By allowing ads to appear on this site, you support the local businesses who, in turn, support great journalism.
Fostering hope: How Mike Simmel's Bounce Out the Stigma summer camp uses basketball to empower children with disabilities
MikeSimmel
Mike Simmel poses for a photo with a camper at his Bounce Out the Stigma basketball camp on June 29, 2018 at the North Hall Rec Center in Gainesville. - photo by For The Times

Mike Simmel’s passion for helping children with disabilities began when he was just a kid himself. 

After suffering a seizure at a basketball camp when he was 16, Simmel — who has dealt with epilepsy since he was only two years old — was asked to leave the camp two days early to keep the program clear of any legal liability. And while his dad eventually talked the camp director into letting him finish the week out, Simmel said he heard plenty of taunts from his peers because of the incident, making him feel isolated in the days to follow.

“I said to myself then, if I was ever in the position to help kids, I was going to do it,” he said. 

When he got the chance, Simmel made good on his promise. 

In 2005, the now 41-year-old from Allendale, New Jersey, started his Bounce Out the Stigma basketball camp, a program that caters to youths dealing with any manner of developmental disabilities — ranging from autism and autism spectrum disorders to epilepsy and diabetes. The camp will make its yearly stop in Gainesville from June 24 to June 28 at the North Hall Rec Center.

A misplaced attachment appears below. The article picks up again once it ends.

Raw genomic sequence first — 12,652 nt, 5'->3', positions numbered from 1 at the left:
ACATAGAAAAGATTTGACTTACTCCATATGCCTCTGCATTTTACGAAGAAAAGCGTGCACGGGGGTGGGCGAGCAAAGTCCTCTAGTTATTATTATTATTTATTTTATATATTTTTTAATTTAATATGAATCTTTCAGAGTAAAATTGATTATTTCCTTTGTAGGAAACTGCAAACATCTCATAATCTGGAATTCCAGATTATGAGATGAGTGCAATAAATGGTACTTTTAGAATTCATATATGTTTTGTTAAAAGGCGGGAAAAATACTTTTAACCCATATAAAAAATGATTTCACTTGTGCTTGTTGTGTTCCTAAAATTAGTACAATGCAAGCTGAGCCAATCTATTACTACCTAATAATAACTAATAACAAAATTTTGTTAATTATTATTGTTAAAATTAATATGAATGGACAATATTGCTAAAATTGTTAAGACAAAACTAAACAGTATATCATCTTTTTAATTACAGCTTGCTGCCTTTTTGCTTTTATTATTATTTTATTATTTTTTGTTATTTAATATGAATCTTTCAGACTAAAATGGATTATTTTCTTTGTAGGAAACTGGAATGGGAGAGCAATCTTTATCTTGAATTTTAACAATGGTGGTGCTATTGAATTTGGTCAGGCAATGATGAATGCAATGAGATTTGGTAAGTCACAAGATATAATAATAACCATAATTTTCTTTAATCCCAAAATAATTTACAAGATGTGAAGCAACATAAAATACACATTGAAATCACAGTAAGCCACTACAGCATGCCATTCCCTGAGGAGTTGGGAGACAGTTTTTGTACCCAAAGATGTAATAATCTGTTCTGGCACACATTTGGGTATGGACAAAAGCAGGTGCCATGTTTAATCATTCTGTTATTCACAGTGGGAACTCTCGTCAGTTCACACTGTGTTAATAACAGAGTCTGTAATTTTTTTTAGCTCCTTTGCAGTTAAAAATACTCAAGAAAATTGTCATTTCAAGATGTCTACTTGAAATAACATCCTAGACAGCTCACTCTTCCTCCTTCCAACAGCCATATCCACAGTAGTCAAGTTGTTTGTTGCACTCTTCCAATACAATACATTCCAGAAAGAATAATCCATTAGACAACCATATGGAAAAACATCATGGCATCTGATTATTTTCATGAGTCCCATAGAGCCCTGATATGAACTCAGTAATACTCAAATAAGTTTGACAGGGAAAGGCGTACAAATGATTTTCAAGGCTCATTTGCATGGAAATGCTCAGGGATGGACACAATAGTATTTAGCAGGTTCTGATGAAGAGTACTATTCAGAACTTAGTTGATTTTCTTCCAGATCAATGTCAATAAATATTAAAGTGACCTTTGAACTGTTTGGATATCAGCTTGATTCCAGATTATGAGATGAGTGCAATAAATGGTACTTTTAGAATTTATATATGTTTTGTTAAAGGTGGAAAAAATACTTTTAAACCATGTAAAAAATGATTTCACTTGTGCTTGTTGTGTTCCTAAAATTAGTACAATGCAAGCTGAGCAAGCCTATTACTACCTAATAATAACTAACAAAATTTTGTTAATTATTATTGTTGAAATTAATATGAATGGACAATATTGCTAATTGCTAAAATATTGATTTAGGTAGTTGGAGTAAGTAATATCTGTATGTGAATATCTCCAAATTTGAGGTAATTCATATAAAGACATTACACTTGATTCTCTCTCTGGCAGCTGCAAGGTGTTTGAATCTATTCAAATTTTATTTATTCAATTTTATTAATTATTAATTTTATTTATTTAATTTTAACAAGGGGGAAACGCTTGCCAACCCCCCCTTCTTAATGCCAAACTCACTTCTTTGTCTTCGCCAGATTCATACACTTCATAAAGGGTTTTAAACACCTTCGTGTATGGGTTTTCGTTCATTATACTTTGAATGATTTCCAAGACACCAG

“When we created the program, I liked to call it a program for middle of the road kids,” Simmel said. “Kids who don’t feel comfortable going to a camp that’s maybe a very much special needs program, but kids who also don’t feel comfortable going to a camp that’s a highly skilled camp. For kids who kind of are middle of the road, where maybe if they work here, maybe they could go to a mainstream program in a little bit.” 

The program focuses on improving the confidence of its participants through basketball. Simmel hopes the sport can provide the same kind of hope for this generation of kids as it did for him. 

“It’s just awesome that we can provide a hope mechanism for so many kids and empower so many kids using the game of basketball,” he said. “Show them that some of you kids may not be basketball players when you grow up, but you’re going to use basketball to empower you to be whatever it is you want to be.”

The camp started at one location in New Jersey, but expanded over the years thanks to donations and sponsorships from companies around the country. The Gainesville stop — which Simmel has been making for four years now — is funded largely by Cantrell.

Without the Gainesville-based poultry and food processing equipment company and others like it, the Bounce Out the Stigma camps would not be possible, according to Simmel. 

“When you see people like that, it just restores your faith in humanity,” he said. “It shows there are good people out there.”

At the Gainesville location in particular, Simmel said he is never lacking for volunteers and supportive families willing to help out and make things run smoothly.

“The South is a welcoming place,” he said.

Simmel’s career has always been focused on making kids smile. 

After playing college ball at the Hun School of Princeton and SUNY Purchase, he spent 13 years playing for the Harlem Wizards — an entertainment-based basketball team similar to the Harlem Globetrotters. Seeing the excited faces of the children in the crowd was always a highlight for Simmel while he was with the team. 

These days, he’s focused on giving his campers skills that will keep them smiling for the rest of their lives. 

“You see the glow in these kids’ eyes and just how they’ve grown from five days,” he said. “... When you see development like that, it makes the job worthwhile. You can’t put a price tag on it. You can’t put anything on that except just it makes the job worthwhile.”

Regional events